Raised voices, accusations, stomped feet, and then a slammed door; I could hear them arguing from the other room.
Knowing that this sounded like an argument that needed some mama-mediation, I left my cup of coffee and headed for their room. I could hear the tension and could feel the anger as I approached the
slammed door war zone. But before I could knock, our middle child came out in a flurry of frustration.
Huffing and puffing, she breathed her anger out through her nose and out into the air.
“I’m just SO mad at him. He doesn’t even listen to me, and he always has to be right about what he is saying!!!”
The tears were just beneath the surface, and I could see the tremble in her clenched hands. She was hot, and he was hotter.
Yelling through the door, I heard, “You don’t even listen to ME!!! You make me SOOOOO angry, Evie!!!”
Genuinely, I felt like I needed armor and maybe even a Nerf gun, or three. For reals though. Sibling arguments are NOT for the faint of heart OR for the impatient (of which I can boast of neither in the affirmative).
Taking a deep breath, I counted to three in my head and turned toward Evie (the one outside the door).
But before I could finish my question, she said, “You know what? I know what I need to do. I need to put an end to this.”
Fearing the worst (because seriously, what kind of “end” was she planning for him???), I asked, “What do you mean, sweetheart?”
“I need to stop arguing, mommy, and I just need to put an end to our anger. I need to apologize and stop all of this.”
As she turned, my eyes welled and my heart grew. I was SO proud of her maturity, and I was incredibly encouraged by her humility; growth was happening in her heart, and I could see the Spirit at work within hers. But within seconds of feeling “ALL THE GREAT THINGS,” I heard our oldest yell (from behind the door), “I’m never talking to you again!!!”
Stopping smack in her tracks, the tears immediately spilled onto her cheeks as she stood behind the closed door, looking at me.
Man alive, Mama Bear wanted to go into that room and rip him a new one. I wanted to protect her pride; I wanted to fight for her; and I wanted to humble him in the process.
But I didn’t.
I looked at her with steady and even eyes and I simply said, “Evie, if the Spirit is nudging you to do the right thing, then follow through. He’ll take care of the response, sweet girl, but you are responsible for your heart.”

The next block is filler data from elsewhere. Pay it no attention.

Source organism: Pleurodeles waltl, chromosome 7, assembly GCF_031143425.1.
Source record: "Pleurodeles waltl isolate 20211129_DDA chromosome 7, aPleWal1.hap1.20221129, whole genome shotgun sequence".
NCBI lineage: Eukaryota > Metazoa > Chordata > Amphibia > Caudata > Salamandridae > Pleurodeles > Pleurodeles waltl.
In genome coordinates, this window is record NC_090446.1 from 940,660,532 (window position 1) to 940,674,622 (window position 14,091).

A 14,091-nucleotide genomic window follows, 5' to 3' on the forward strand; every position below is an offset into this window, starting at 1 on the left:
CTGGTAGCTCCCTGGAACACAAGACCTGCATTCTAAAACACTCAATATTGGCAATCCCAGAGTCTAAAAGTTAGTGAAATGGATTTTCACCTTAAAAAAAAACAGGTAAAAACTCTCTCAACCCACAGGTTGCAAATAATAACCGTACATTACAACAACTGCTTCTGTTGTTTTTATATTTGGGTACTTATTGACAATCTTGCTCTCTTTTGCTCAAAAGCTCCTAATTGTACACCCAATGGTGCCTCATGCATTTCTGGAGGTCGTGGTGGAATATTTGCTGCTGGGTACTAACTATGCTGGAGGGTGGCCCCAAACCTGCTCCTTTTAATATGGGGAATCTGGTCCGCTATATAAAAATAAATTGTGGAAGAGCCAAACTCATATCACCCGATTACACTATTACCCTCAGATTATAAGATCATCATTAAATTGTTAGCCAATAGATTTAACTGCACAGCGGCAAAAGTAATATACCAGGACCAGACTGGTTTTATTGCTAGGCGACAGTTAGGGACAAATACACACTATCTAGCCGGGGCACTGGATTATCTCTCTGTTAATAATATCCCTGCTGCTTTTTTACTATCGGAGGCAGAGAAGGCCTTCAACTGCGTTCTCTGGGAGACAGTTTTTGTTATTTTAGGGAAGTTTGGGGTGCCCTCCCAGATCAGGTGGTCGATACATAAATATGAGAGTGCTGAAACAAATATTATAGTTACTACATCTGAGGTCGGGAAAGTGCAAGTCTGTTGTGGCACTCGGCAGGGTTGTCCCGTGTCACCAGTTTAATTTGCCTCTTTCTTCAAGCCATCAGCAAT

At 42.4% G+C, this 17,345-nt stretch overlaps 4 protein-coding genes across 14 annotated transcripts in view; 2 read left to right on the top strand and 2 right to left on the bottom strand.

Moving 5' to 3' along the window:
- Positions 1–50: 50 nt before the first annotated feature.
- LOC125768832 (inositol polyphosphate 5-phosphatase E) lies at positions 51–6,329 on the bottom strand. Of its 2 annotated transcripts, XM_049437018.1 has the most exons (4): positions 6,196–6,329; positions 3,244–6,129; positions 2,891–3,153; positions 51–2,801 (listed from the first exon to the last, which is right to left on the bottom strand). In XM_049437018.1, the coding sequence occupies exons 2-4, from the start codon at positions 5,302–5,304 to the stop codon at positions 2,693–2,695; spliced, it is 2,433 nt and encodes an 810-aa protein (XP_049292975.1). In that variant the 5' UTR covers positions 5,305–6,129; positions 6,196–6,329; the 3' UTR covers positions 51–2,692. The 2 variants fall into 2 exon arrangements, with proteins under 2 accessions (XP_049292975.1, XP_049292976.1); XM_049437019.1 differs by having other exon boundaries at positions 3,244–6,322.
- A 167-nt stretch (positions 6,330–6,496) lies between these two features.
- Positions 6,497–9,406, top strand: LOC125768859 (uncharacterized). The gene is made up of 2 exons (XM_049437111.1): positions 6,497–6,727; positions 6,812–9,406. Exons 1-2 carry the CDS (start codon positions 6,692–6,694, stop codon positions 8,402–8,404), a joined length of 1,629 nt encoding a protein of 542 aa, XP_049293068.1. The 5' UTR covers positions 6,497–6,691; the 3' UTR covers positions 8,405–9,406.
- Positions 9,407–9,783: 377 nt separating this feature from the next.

With a resolute but gentle look in her eye, she turned and opened the door. And in the quietest, most humble voice, she said, “Caden, I’m sorry. I don’t want to fight with you, and I don’t want to continue this. I’m sorry for my part.”
Peering around the corner with held breath, I saw his face-armor immediately fall.
With stunned eyes the size of a Texas pancake and a tender softness that is not typical of our boy, he looked at her and said, “I forgive you, and I’m sorry, too. I was also wrong for yelling and responding in anger. Will you forgive me?”
“Yes, I forgive you, too.”
Leaving the room to give space for continued cooling, she came out to find me. But before she could open her mouth, I gathered her into my arms and said, “Evie, I’m so grateful that you followed the Spirit. I know we’re not always guaranteed a good response here on earth, but God is always honored by our humble obedience.”
With a huge smile, she simply said, “I’m glad I put a good end to that.”
“Me too, sweet girl. Me too.”
As I thought about the events of the afternoon and replayed them in my head, the words of Proverbs 15:1 came to mind.
A gentle answer turns away wrath, but a harsh word stirs up anger.
Wasn’t that exactly what had happened?!?!
In the face of anger, she chose softness and in the face of wrath, she chose humility. Instead of stirring the pot and stoking the fire, she cooled the fire and slowed the boil.
And the outcome?
Wrath was turned away and anger was stifled.
Now I realize that this isn’t always the case with every person and every scenario (there’s always two parties involved and not every party is always willing), but I wonder how many times we miss this “being the case” because we never even give it a try.
I wonder if our anger burns so quick and so hot that we miss the opportunity to cool the fire. I wonder if our fears about their response gets in the way of our gentle attempts. I wonder if our pride blocks out the nudges of His voice. Goodness, I wonder if our own wounds get in the way of our willing obedience.
Whatever the case and whatever the reasons, we’ve all been there. More often that not and more times than we like, our anger has been stirred and our wrath has been raised.
But what would happen if we were quicker to lay down our arrows?
What would possibly heal if we were willing to let go of our own wounded pride and acknowledge our part?
Goodness, what holiness might come from “putting an end” to our anger and choosing gentleness instead?
Friends, there’s no guarantee to the outcome and no assurance of a reciprocated response, but might I suggest that humble obedience (in the face of anger) is always the reward?
I don’t know what anger you’re facing, what anger you’re stoking, or what anger you’re nursing, but I pray that with the empowerment of the Spirit, you will mimic the footsteps of the five year-old (and of our heavenly Father) and “put a good end to that.”
But now you must PUT THEM ALL AWAY: anger, wrath, malice, slander, and obscene talk from your mouth.
PUT ON THEN, as God’s chosen ones, holy and beloved, compassionate hearts, kindness, humility, meekness, and patience, bearing with one another and, if one has a complaint against another, forgiving each other; as the Lord has forgiven you, so you also must forgive. Colossians 3:8, 12-13